This is bad enough from a mayoral hopeful.  But on the same day, the Intelligence and Security Committee of Parliament filed its report on the Draft Investigatory Powers Bill, the legislation drafted by the Home Office which will define how and how far the government and secret services can pry into our digital communications. Throughout, there's the sense that the ISC doesn't think the department behind the bill had a firm grasp on the issues at hand. Words like "inconsistent" and "lacking in clarity" pop up again and again. In one section, the authors note:

"While the issues under consideration are undoubtedly complex, we are nevertheless concerned that thus far the Government has missed the opportunity to provide the clarity and assurance which is badly needed."

The report joins criticism from other directions, including those raised by Internet Service Providers last year, that the bill's writers didn't appear to know much about digital communications at all, much less the issues surrounding encryption of personal messages.

One good example: the bill calls for the collection of "internet connection records", the digital equivalent of phone call records, which show the domains visited by internet users but not their content. But it turns out these records don't exist in this form: the bill actually invented both the phrase and the concept. As one provider commented at the time, anyone in favour of their collection "do not understand how the Internet works".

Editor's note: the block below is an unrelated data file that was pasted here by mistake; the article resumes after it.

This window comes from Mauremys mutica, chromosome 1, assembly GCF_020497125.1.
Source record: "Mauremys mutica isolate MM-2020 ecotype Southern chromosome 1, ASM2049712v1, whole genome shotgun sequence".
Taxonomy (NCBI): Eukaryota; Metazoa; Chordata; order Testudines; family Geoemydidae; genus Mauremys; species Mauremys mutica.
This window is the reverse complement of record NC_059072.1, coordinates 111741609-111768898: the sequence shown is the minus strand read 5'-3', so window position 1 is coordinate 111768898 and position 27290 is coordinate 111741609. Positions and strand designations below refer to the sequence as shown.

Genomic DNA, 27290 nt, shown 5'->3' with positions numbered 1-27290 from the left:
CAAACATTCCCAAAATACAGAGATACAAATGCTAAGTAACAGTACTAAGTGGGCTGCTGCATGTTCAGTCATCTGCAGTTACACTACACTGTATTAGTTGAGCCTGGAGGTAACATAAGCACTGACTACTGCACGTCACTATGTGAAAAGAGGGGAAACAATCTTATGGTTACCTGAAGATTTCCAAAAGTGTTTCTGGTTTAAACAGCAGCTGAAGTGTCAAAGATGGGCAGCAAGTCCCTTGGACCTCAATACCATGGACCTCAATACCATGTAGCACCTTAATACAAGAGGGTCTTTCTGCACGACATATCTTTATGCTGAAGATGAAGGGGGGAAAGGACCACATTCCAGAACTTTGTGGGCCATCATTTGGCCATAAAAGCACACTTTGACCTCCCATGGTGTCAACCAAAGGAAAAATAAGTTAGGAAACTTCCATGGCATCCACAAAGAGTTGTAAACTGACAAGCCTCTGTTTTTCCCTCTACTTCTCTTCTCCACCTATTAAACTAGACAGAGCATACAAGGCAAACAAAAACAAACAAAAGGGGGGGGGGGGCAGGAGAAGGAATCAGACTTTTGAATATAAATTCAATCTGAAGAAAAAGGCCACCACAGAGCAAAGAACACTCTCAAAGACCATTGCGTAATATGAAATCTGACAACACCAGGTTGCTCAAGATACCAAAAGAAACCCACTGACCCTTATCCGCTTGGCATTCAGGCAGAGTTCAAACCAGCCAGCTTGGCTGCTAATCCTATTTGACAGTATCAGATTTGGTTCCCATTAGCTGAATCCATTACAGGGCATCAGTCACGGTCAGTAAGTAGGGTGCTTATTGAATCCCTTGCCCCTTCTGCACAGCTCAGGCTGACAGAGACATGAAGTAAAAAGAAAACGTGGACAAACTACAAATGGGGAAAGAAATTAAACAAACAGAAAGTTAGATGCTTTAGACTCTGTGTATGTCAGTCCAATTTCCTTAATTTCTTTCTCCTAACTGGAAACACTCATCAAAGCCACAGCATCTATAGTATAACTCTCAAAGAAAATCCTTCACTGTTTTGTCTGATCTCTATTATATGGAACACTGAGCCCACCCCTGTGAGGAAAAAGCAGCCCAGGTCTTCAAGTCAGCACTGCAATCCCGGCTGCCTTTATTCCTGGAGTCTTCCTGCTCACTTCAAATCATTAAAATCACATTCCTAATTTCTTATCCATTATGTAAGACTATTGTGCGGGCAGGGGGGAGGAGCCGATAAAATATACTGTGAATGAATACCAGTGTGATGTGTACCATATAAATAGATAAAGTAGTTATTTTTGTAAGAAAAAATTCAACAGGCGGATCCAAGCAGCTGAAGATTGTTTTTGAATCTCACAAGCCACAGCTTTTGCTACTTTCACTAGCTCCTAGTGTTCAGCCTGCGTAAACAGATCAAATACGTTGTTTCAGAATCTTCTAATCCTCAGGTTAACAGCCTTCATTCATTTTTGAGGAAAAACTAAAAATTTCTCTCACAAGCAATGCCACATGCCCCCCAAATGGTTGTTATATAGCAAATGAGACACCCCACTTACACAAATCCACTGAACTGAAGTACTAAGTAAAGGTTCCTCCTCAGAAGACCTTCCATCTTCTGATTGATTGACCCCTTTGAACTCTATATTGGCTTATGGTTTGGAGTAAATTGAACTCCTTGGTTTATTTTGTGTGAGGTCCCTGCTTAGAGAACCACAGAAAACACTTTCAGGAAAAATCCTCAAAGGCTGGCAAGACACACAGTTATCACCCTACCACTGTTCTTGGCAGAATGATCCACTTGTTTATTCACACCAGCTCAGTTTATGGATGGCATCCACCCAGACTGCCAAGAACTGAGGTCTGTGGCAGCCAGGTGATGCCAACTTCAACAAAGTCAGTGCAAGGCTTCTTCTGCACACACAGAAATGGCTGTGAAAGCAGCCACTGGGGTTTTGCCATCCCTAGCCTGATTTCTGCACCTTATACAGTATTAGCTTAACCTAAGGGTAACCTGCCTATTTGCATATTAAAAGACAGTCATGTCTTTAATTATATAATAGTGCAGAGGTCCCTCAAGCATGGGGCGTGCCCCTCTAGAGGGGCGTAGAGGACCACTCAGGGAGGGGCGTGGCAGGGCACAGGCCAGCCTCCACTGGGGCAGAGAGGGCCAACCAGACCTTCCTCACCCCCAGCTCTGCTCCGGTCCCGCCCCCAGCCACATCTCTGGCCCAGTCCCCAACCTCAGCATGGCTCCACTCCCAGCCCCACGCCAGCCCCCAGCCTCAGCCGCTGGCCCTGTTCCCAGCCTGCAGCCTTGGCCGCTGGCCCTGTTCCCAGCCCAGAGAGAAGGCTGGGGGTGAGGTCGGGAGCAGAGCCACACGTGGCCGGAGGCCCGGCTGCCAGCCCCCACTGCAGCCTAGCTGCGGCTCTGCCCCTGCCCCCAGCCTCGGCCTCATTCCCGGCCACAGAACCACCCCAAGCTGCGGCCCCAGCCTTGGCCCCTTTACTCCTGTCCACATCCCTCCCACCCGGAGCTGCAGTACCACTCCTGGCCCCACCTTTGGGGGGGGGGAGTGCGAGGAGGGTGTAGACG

Politicians have a long and colourful history of taking on topics - even ministerial posts - in fields they know little to nothing about. This, in itself, is a problem. But politicians themselves are often the people extolling importance of technology, especially to the British economy - which makes their own lack of knowledge particularly grating. No politician would feel comfortable admitting a lack of knowledge, on, say, economics. I can’t imagine Goldsmith guffawing "Oh, the deficit?  That's all Greek to me!"  over dinner with Cameron. 

The mayoral candidates on stage at the DebateTech hustings this week were eager to agree that tech is London’s fastest growing industry, but could do little more than bleat the words “tech hub” with fear in their eyes that someone might ask them what exactly that meant. (A notable exception was Green candidate Sian Berry, who has actually worked for a tech start-up.) It was telling that all were particularly keen on improving internet speeds -  probably because this is something they do have day-to-day engagement with. Just don't ask them how to go about doing it.

The existence of organisations like Tech London Advocates, the industry group which co-organised the hustings, is important, and can go some way towards educating the future mayor on the issues the industry faces. But the technology and information sectors have been responsible for 30 per cent of job growth in the capital since 2009 - we can't afford to have a mayor who blanches at the mention of code. 

If we’re to believe the politicians themselves, with all their talk of coding camps and skills incubators and teaching the elderly to email, we need a political sphere where boasting that you're not "techy" isn’t cool or funny - it’s just kind of embarrassing. 

Barbara Speed is a technology and digital culture writer at the New Statesman and a staff writer at CityMetric.